John Muir near Hetch Hetchy Valley, California
John Muir legacy lives strong at PacificUniversity is repository for largest known collection of his papers, journals, sketches, photos
John Muir spurred an environmental movement that continues to gain steam a century after his death.
A connection to the Scottish-born naturalist, one of the most important figures in California history, runs deep at University of the Pacific - blood and books deep.
Five Muir descendants and three of their spouses have attended Pacific, forging a relationship through which most of all known Muir-produced materials have made their way to the Holt-Atherton Special Collection in the Pacific Library.
It is a connection that has allowed generations of Pacific students the rare opportunity to conduct historical and environmental research using Muir's own letters, journals, notebooks, manuscripts, and drawings.
"The papers are primary sources that can help us to understand Muir's rawest thoughts," said Michael Wurtz, Pacific archivist. "They are documentation of the mind of Muir, who understood the importance of having and preserving nature and natural spaces for us to retreat to when needed.
"The value to our students is remarkable in that many universities have rare manuscript collections, but they do not share them with undergraduate students without special permission," said Wurtz. "Here at Pacific, we encourage professors to have students come to the collections."
The Muir-Hanna Trust, formed by Muir's descendants, selected Pacific as a repository for the materials in 1970. The John Muir Papers at Pacific include about 7,000 letters to and from Muir and his family, 78 journals, 27 notebooks, more than 300 drawings, more than 2,000 photographs, hundreds of his manuscripts, and about 600 books by authors that were in his personal library. Muir's desk and two of his bookshelves are also part of the collection, among several other items.
The Muir collection is an invaluable addition to the university's collection of Western Americana, said William Swagerty, a professor of history at University of the Pacific and director of Pacific's John Muir Center.
"It's a strong collection," said Swagerty. "One can't really start a book on Muir or finish it without coming here."
About 2,500 scholars a year use the Holt-Atherton Special Collections, including the John Muir Papers. These scholars have included Donald Worster, who spent time at Pacific doing research for his 2008 book "A Passion for Nature: The Life of John Muir." And members of acclaimed documentary filmmaker Ken Burns' team consulted with Holt-Atherton Special Collections staff during research for "The National Parks: America's Best Idea" series, which premiered on PBS in September 2009, and subsequent follow-ups.
The university is engaged in ongoing work to transcribe and digitize Muir's journals to make them more accessible to students and researchers. A team of half a dozen community volunteers and nearly 40 student volunteers has already transcribed 20 of Muir's 78 journals.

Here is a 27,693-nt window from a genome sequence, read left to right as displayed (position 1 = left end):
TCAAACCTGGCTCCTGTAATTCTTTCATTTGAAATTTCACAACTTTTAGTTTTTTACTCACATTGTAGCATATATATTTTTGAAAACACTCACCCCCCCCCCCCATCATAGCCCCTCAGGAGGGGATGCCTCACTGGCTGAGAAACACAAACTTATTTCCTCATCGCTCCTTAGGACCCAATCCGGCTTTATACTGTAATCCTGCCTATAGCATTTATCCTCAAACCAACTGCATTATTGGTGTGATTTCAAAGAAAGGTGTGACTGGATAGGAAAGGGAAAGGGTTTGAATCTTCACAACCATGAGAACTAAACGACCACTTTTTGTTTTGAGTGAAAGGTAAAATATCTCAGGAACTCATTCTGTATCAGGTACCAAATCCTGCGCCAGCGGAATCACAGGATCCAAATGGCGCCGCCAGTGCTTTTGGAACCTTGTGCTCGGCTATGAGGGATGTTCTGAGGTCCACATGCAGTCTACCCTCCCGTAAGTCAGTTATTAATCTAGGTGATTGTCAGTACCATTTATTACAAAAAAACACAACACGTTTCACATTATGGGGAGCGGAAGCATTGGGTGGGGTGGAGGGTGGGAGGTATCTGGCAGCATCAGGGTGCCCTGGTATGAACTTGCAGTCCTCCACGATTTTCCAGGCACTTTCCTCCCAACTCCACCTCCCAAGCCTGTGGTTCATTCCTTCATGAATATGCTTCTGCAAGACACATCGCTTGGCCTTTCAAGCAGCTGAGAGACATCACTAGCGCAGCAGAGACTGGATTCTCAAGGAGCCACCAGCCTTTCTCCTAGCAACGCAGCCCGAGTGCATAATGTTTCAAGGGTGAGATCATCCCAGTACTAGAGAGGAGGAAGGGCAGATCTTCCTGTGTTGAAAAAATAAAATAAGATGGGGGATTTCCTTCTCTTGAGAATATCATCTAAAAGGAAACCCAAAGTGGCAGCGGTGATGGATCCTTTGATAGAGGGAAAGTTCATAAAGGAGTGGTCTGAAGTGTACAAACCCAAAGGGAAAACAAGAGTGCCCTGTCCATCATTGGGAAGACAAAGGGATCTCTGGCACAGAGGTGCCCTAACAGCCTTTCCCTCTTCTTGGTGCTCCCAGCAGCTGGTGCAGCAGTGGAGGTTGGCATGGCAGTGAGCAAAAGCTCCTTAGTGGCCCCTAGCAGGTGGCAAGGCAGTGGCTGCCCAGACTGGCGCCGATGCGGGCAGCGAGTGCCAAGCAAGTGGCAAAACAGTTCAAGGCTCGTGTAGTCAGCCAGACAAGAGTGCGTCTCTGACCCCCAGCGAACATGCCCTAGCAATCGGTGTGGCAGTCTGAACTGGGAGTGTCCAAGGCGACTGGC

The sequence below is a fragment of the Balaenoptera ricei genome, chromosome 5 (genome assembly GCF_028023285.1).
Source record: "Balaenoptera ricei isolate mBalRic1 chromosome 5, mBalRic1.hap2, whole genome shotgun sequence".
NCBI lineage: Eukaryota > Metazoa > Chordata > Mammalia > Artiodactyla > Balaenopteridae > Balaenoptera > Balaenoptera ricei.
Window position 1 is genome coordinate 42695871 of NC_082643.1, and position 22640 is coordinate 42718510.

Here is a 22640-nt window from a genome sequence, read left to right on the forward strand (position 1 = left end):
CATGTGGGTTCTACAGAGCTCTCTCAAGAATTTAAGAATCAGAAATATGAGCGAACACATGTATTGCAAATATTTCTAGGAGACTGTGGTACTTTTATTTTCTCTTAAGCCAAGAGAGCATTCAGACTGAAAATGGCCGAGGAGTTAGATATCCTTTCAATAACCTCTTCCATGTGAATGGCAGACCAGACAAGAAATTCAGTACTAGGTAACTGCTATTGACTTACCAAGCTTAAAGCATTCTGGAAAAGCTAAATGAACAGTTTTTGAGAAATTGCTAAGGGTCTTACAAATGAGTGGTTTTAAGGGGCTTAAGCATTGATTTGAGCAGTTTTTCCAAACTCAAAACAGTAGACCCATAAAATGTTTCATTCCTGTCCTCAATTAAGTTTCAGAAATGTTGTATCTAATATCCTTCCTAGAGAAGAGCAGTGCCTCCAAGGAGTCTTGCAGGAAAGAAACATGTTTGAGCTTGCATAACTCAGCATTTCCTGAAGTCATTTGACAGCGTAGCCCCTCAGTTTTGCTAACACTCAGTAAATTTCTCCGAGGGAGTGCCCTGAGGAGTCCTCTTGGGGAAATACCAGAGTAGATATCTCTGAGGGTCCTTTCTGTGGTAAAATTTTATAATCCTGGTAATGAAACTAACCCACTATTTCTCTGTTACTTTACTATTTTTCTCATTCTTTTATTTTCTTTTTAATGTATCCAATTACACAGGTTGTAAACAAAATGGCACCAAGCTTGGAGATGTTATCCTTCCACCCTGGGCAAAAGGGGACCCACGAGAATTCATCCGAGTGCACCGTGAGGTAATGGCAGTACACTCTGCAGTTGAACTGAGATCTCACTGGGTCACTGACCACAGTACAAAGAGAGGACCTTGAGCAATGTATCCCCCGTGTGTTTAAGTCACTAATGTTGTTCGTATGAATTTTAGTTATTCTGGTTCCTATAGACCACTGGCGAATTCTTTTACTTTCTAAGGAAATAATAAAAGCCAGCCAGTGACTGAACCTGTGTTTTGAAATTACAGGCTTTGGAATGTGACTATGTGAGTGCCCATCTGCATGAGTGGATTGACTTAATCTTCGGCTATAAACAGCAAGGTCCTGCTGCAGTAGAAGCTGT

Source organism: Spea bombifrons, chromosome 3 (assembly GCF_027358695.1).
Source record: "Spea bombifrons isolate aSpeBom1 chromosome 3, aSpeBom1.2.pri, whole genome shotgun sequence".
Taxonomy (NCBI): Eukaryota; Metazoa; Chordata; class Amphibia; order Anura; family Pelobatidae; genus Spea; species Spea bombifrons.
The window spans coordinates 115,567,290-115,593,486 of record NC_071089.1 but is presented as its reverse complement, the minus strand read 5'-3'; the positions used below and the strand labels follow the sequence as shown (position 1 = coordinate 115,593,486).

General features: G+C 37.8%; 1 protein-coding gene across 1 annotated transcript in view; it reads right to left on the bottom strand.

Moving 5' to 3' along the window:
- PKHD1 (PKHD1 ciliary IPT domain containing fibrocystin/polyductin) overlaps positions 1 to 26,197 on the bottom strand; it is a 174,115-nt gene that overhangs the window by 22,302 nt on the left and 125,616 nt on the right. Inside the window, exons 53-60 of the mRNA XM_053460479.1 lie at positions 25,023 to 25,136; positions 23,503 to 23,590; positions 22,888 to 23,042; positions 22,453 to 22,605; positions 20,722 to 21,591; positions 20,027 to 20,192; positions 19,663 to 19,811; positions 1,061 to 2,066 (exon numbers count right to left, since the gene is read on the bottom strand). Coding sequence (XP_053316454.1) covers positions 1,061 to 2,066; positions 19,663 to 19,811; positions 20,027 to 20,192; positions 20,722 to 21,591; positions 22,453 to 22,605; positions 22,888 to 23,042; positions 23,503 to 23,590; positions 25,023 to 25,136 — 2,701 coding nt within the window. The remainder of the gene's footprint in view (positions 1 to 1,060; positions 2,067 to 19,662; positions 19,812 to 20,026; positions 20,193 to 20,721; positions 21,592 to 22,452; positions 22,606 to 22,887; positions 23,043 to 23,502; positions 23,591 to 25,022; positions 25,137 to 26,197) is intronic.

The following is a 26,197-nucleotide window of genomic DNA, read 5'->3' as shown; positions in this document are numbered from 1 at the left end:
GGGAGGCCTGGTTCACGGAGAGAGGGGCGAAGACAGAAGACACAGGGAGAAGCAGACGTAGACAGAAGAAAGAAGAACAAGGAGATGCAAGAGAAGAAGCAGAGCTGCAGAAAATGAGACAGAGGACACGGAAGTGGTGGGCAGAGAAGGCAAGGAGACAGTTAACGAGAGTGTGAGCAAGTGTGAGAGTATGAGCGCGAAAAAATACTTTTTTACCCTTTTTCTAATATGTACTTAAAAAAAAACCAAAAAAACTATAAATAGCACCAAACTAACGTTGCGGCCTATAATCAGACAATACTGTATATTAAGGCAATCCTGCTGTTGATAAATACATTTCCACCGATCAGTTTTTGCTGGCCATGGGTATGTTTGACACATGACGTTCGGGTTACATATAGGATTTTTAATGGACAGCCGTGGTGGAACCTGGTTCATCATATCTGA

Over the years, Muir has become synonymous with conservation, partly because of conferences such as the one that will be hosted at Pacific this month, the eighth Muir conference sponsored by the university since 1980.
The public portion of this year's conference, "What has been saved; what has been lost: John Muir's Legacy, 1914-2014," will take place from 9 a.m. to 4:45 p.m. Saturday, March 22, at Grace Covell Hall. A reception will follow.
The symposium will include presentations from Muir scholars from around the world, including Terry Gifford, Graham White, Ronald Eber, Doug Scott and Stephen Holmes. Award-winning British author Andrea Wulf, who is working on a biography of Prussian geographer, naturalist and explorer Alexander von Humboldt, will be the keynote speaker.
Cost for the symposium is $35 for the general public and $25 for students before March 18, and $40 for the general public and $30 for students at the door. The cost includes a light breakfast, buffet lunch of Scottish food, and reception afterward.
University of the Pacific's John Muir Papers collection is accessible online by going to http://go.pacific.edu/specialcollections and clicking on "John Muir Papers." Once there, click on "Transcriptions" in the left column to learn about volunteering to help transcribe Muir's papers.
To learn more about John Muir, visit the university's John Muir Center website at http://go.pacific.edu/johnmuir. The Center promotes the study of Muir and environmentalism at University of the Pacific and beyond.
To visit the online Western Americana collection at Pacific, go to: http://www.pacific.edu/Library/Find/Holt-Atherton-Special-Collections/Western-Americana.html.